What about a knob on the steering wheel?

Published 9:14 am Friday, November 25, 2011

By Jacalyn Sticha, Ask a Trooper

I am an AARP defensive driving instructor and was asked about spin knobs on steering wheels, in this case for a stroke victim with limited use of one arm. Are there requirements or laws dictating the use of this device?

Jacalyn Sticha

The Driver and Vehicle Services Division of the Minnesota Department of Public Safety provided the answer, and really there are no laws that address this device directly.

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This is how it works. A restriction may be put on the person’s driver license that they must use it, just like when eye lenses are required. A driver’s license evaluator or a doctor determines if a person must use such a device through their particular evaluation; it is then a requirement.

There are general rules that give the evaluator and the doctor the authority. If a person would like to get rid of the spin knob, and it is listed as a license restriction, they would have to go back to test without it and, of course, pass.

Information and resources with regard to this device and numerous others that can assist a disabled driver can be obtained through Courage Centers; www.couragecenter.org or 1-888-846-8253.

Other devices can be used to assist drivers: throttle extenders, seatbelt extenders, zero gravity steering and joystick steering, just to name a few. The goal is for handicap or disabled people to maintain their mobility; an important part of life.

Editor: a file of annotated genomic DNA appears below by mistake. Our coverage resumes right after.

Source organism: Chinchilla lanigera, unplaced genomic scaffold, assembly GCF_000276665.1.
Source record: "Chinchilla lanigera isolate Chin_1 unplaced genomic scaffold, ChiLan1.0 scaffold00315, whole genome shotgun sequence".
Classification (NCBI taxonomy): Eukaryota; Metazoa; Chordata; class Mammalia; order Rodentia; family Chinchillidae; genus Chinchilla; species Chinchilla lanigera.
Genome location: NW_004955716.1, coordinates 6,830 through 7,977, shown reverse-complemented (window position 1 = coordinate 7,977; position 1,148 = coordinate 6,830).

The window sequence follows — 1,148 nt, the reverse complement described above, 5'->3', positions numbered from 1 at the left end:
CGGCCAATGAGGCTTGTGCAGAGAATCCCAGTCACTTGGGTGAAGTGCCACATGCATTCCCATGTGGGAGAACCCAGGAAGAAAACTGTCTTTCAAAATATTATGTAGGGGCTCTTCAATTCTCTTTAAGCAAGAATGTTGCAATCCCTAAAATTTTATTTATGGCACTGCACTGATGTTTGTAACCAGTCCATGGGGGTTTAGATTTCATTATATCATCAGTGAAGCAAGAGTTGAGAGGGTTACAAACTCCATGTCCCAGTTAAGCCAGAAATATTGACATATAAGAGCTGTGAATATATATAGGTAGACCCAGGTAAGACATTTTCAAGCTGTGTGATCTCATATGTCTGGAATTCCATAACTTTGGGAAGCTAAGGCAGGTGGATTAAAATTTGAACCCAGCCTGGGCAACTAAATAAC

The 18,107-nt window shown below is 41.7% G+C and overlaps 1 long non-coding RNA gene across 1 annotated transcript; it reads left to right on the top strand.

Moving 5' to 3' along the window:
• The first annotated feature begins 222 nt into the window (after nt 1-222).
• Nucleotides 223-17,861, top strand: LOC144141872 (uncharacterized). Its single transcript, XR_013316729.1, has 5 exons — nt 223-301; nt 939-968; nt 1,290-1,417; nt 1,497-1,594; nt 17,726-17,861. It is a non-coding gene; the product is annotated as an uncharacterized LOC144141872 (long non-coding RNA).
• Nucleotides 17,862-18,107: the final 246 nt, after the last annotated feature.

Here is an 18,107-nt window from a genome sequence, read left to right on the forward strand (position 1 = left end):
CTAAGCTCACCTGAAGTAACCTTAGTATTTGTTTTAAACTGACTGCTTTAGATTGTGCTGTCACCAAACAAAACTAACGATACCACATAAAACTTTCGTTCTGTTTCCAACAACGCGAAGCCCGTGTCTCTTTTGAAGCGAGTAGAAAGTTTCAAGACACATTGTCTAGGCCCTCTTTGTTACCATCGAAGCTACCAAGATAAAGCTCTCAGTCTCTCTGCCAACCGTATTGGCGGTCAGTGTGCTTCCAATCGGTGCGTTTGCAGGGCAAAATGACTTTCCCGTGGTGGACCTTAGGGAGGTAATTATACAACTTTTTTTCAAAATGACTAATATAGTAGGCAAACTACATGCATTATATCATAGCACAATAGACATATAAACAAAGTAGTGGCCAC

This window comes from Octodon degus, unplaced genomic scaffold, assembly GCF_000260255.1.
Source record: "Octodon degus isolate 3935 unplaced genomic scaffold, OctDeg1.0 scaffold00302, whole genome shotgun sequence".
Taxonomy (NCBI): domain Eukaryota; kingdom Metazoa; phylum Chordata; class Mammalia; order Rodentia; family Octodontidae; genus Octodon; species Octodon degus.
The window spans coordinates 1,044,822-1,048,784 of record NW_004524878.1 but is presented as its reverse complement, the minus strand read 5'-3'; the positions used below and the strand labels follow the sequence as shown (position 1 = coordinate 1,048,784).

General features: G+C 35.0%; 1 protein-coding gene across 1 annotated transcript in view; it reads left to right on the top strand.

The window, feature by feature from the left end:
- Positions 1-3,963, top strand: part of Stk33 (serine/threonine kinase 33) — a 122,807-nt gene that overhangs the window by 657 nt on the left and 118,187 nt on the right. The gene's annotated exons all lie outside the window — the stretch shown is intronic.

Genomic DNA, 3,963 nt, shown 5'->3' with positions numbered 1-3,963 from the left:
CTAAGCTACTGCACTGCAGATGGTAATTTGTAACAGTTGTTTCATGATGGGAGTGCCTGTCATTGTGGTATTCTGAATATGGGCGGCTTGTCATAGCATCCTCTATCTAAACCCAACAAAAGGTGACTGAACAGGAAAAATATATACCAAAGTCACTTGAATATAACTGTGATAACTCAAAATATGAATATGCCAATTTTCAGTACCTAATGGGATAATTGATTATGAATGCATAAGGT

Did you know?

Did you know that school bus travel is nearly eight times safer than travel by passenger vehicle? School buses account for 0.2 percent of all fatal crashes. The high and energy-absorbing seat backs closely spaced imitating an egg carton and the weight of the school bus help keep our children as safe as possible.

Did you know engineers designed the school bus to slow down and spread the crash forces over the entire body of the bus, reducing the force overall?

Did you know that in 2010 there were 611 traffic crashes directly involving a school bus, a 9 percent decrease from 2009? Four fatalities occurred in 2010 involving a school bus. A child died being struck by the bus after exiting and the three remaining fatalities were adults in other vehicles.

Did you know that less than 3 percent of school bus crashes occur when the stop arm is out and in 2010 there were only three injuries recorded while the stop arm was out?

Did you know that 50 percent of the school bus drivers involved in a crash were deemed as having no clear contributing factor? Inattention and distracted driving, when a contributing factor is recorded, are No. 1.

Did you know that of the 30 children 0 to 7 years old who died in the last five years, only 53 percent of them were properly secured? Child restraints and boosters have proven successful if used properly, and in Minnesota since 2006, 86 percent of the 15,000 children 0 to 7 years old who were properly restrained and involved in a crash were not injured and 12 percent sustained only minor injuries.

In 2010, 2,200 booster-aged children were injured and nine died. Only 38 percent of the injured children and two of the fatalities were correctly restrained. Of all the booster-aged children involved in all crashes only 48 percent were properly restrained.

We have come a long way in the last few decades, but we must still strive for zero deaths. As parents we need to take the time to properly restraint our children; a huge part of this is reading your child seat and vehicle manual. Finally, explain to your children how the school bus protects them and how they can help maximize the effort.

Jacalyn Sticha is a sergeant with the Mankato district of the Minnesota State Patrol.